Burrow brought with him a reputation as a natural leader. The son of a coach, Jimmy Burrow, himself a college coordinator, he had demonstrated excellent decision-making on the field, in game intelligence and an ability to share chemistry with a wide variety of teammates. Burrow’s accuracy is one of his best features and, though he does not have a big arm or a reputation for the deep ball, he can make almost any pass to any point on the field.

Burrow made an impact immediately for the Tigers, leading them in his first game to an impressive 33-17 victory over the Miami Hurricanes in Dallas. The win was an upset as LSU had barely cracked the top-25, and Miami entered with a No. 8 ranking and high expectations to finally return to elite status nationally. It was also Burrow’s first start in his college career, and it was efficient game management at its core that won the day.

Instead of piling up numbers, perhaps Burrow’s greatest combination was his on-field play-calling, most notably when he changed a call at the line of scrimmage, exposing a gap in Miami’s defenses that running back Nick Brossette exploited for a 50-yard run that ultimately blew the game open for the Tigers. But it was Burrow’s performance in a stunning 22-21 road victory over No. 7 Auburn, yet another classic for the series, which showed Burrow’s on-field magic for Tiger fans. Trailing 21-10, at one of the nation’s toughest stadiums, Jordan-Hare in Auburn, Burrow emerged from his last three years of frustration to dial up exactly the sort of clutch quarterback play that LSU has been lacking for the last 10 years. After having first led the Tigers down the field for a short field goal to make it 21-13 (Auburn), Burrow dropped an absolutely perfectly arced pass into the deep middle to wide receiver Derrick Dillon, who caught the ball in the midst of three defenders and then proceeded to streak 71 yards past all of them plus another for a touchdown. Burrow would then lead the Tigers to the game-winning field goal shortly thereafter. On the pass to Dillon, it is hard to imagine a recent Tiger quarterback who could have shown such accuracy and poise.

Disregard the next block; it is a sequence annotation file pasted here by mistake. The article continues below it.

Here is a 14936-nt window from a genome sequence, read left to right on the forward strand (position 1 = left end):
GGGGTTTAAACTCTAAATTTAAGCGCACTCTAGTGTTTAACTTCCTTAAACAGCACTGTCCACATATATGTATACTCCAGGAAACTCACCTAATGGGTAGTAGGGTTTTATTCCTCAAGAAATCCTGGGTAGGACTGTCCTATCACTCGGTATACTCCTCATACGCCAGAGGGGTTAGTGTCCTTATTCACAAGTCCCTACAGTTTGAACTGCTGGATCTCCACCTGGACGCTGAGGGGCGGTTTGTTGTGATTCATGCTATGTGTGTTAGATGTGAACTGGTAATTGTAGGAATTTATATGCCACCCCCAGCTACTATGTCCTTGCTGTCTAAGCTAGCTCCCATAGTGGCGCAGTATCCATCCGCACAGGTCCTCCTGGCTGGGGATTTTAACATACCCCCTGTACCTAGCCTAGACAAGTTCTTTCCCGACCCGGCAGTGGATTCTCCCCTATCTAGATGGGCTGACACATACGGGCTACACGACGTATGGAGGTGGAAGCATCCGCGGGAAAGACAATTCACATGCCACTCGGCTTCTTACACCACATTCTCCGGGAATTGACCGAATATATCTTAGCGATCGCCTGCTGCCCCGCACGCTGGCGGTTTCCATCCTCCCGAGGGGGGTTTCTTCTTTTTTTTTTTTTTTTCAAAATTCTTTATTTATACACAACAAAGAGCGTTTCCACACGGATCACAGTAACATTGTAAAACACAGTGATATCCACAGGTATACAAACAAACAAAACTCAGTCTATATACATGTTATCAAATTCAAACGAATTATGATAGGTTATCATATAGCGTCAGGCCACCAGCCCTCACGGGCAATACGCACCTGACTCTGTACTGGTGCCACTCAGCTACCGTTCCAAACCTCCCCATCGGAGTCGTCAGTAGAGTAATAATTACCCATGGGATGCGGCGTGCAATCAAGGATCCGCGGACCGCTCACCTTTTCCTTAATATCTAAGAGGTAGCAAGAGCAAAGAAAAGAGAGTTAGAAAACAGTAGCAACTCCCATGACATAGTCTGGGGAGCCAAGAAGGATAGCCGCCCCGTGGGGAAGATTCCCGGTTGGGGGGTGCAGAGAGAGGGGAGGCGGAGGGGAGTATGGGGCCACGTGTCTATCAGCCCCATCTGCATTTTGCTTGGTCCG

LSU’s forthcoming schedule for October and November is a murderer’s row of talented SEC teams, not least of which are Georgia and Alabama, but, in Burrow, LSU may finally have a game-changing quarterback the likes of which they have not seen for some time.